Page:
While we do have a couple of calculators for finding the area of a triangle (see Area of triangle by coordinates and Calculator of an area of a triangle using Hero's formula), there are other methods, depending on what you know about the triangle. Here is the universal calculator where you can choose the formula to calculate a triangle area.
The following formulas are supported:
- Half of base times height formula - if you know the base and the altitude of a triangle
- Heron's formula - if you know all three sides of a triangle
- Side-angle-side formula - if you know two sides and included angle
- Coordinates formula - if you know the coordinates of the three vertices of a triangle
- Equilateral triangle formula - formula for the equilateral triangle, which is simplified Heron's formula
You can find all formulas with descriptions below the calculator.
Half of base times height formula
You can find the triangle area from the length of the base and the length of the corresponding altitude. Any side can be the base, but the altitude must correspond to the base. The formula is
where A is the area, a is the length of the base, h is the altitude's length.
You can find the area of a triangle if you know the lengths of all sides. The formula is
where A is the area, a, b, c are the lengths of the sides, p is the perimeter divided by 2 (semi-perimeter) .
The formula is named after Hero of Alexandria, a Greek Engineer and Mathematician, in 10 - 70 AD. A proof can be found in his book Metrica written around 60 AD.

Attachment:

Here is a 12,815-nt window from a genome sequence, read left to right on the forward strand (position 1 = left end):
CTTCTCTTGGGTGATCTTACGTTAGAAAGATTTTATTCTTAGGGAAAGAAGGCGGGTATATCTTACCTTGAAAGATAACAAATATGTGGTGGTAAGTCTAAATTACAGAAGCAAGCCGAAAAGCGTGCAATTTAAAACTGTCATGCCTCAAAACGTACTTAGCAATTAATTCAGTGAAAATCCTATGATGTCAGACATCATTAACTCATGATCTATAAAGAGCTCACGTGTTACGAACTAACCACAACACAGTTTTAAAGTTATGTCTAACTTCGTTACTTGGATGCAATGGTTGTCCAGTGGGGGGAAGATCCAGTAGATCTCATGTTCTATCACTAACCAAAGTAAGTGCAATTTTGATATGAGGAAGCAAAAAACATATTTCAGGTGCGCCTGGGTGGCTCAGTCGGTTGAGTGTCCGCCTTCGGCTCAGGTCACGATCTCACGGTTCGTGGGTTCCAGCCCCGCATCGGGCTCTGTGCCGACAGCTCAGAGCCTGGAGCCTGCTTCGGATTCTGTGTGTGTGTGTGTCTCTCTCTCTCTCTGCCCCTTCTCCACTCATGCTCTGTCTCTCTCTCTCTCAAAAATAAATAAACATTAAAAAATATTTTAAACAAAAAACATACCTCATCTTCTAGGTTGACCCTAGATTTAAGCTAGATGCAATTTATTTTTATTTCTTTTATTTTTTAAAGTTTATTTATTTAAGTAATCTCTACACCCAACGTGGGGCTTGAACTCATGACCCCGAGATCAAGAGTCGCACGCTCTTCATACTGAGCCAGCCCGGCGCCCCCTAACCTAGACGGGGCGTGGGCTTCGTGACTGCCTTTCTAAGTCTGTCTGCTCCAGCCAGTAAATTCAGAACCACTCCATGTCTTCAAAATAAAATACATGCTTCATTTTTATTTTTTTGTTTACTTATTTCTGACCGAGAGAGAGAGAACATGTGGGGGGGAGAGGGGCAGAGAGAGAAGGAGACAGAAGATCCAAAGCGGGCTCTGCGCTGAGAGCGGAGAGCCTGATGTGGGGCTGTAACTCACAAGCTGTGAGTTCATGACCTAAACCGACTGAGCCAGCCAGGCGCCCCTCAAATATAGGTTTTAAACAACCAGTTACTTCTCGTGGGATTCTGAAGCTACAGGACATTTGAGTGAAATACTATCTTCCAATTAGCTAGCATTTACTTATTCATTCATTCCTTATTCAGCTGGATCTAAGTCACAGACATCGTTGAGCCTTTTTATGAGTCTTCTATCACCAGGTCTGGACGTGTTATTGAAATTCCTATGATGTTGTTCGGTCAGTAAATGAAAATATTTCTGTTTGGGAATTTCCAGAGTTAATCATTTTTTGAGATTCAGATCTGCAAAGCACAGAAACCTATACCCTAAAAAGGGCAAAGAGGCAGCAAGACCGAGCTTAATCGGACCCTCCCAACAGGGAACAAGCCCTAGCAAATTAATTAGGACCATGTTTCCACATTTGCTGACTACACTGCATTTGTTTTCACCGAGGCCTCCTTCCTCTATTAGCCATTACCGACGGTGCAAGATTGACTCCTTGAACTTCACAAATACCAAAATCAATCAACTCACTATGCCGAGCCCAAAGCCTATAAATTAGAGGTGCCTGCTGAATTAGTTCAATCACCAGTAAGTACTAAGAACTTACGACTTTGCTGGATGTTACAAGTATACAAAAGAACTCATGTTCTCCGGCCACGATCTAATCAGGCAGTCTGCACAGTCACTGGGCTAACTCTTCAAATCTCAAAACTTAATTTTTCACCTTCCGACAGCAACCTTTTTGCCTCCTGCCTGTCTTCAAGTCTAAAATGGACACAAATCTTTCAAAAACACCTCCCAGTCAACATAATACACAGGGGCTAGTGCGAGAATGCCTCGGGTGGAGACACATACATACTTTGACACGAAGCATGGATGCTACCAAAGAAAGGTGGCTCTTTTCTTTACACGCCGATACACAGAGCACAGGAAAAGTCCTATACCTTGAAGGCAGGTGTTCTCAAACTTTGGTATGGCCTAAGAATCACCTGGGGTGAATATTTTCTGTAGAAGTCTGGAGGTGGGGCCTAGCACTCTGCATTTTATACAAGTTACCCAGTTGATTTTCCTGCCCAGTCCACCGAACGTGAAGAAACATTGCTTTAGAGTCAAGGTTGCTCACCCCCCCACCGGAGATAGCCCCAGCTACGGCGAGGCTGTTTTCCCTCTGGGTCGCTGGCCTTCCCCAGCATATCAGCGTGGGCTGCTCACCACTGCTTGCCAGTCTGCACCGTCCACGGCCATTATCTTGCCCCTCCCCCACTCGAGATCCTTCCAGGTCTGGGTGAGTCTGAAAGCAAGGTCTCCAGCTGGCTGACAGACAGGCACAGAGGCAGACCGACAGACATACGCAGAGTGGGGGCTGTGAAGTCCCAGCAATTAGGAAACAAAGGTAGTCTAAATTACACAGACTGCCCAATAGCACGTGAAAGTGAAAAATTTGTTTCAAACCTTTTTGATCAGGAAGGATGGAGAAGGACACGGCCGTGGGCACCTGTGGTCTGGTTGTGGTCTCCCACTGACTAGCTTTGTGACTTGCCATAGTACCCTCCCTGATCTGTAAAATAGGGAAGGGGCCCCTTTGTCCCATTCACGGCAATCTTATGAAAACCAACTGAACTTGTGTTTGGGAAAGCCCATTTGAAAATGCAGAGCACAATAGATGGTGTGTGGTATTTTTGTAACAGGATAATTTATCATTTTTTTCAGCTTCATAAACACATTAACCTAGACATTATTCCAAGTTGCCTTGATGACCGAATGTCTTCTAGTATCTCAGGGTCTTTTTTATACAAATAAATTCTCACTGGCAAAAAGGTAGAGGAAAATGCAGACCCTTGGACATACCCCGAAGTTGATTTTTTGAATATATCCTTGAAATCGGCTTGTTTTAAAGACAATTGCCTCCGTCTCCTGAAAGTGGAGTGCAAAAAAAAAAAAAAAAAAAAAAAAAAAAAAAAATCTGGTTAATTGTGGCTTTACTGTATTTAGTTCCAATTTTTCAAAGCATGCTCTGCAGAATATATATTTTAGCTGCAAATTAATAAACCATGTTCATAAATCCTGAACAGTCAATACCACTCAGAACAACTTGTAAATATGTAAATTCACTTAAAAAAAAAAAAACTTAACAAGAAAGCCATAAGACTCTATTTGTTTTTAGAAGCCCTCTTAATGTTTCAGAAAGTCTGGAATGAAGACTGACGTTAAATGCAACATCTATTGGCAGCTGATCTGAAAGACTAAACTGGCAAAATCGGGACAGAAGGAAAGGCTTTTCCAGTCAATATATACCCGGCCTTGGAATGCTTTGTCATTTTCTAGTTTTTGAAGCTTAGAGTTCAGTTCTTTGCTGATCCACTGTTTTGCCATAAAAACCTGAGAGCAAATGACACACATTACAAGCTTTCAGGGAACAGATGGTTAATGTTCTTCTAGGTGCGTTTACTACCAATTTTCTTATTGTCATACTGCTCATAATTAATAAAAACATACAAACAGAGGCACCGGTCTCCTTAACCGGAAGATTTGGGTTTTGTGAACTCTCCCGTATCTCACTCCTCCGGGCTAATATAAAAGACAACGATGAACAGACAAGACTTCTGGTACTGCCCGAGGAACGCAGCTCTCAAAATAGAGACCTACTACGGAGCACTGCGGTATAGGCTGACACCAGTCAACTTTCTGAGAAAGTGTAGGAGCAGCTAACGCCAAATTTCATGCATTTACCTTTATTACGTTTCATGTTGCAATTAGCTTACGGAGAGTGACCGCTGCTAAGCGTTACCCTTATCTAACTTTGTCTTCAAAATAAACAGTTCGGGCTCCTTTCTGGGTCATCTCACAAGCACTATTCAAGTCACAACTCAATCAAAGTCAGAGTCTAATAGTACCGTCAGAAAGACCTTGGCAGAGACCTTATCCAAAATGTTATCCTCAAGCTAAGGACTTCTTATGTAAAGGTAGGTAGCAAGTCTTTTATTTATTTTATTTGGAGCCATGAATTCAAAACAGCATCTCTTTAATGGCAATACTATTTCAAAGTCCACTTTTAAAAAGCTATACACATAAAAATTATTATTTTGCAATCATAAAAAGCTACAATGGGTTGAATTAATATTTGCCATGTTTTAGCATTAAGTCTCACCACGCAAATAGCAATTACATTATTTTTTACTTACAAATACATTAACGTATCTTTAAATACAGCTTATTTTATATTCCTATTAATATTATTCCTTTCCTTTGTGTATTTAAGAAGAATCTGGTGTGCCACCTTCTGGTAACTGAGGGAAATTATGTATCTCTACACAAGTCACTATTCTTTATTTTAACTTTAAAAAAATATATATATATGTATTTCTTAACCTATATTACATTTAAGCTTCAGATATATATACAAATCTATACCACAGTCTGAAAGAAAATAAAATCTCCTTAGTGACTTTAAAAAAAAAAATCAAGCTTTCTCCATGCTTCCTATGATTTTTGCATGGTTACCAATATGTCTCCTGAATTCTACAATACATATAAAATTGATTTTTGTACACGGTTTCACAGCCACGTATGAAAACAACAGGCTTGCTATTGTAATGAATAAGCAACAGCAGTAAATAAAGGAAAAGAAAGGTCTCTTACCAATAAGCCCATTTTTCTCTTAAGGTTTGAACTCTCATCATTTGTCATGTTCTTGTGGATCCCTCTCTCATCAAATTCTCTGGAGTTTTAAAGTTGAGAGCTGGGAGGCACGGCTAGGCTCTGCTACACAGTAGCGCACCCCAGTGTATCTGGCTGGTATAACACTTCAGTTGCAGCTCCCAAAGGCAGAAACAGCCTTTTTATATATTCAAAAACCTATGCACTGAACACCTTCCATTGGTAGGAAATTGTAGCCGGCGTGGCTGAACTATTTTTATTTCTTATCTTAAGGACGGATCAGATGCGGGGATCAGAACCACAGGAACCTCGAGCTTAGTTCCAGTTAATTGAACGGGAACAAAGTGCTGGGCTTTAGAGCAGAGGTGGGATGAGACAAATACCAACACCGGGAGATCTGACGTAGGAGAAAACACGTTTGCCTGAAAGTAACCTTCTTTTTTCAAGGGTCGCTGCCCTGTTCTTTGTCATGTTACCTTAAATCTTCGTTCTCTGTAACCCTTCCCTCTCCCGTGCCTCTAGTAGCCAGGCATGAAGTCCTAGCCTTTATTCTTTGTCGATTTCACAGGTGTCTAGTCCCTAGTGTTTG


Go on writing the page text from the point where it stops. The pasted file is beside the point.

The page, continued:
Also referred to as SAS, this formula allows you to find a triangle area if you know two sides and the angle at a common vertex (included angle). The formula is
where A is the area, a and b are the sides' lengths, alpha is the angle at the common vertex.
Actually, this form directly follows from half of the base times height formula because the triangle's height would be .
Using this formula, you can find a triangle area if you know the cartesian coordinates of all three vertexes of a triangle. If the vertexes have coordinates like (x1, y1), (x2, y2) and (x3, y3) then the formula is
where A is the area, and x and y are coordinates of triangle vertexes.
Well, you can also compute the cartesian distance between the vertexes and use Heron's formula.
Equilateral triangle formula
This is just simplified Heron's formula because all sides are equal. The formula is
where A is the area, a is the length of the side.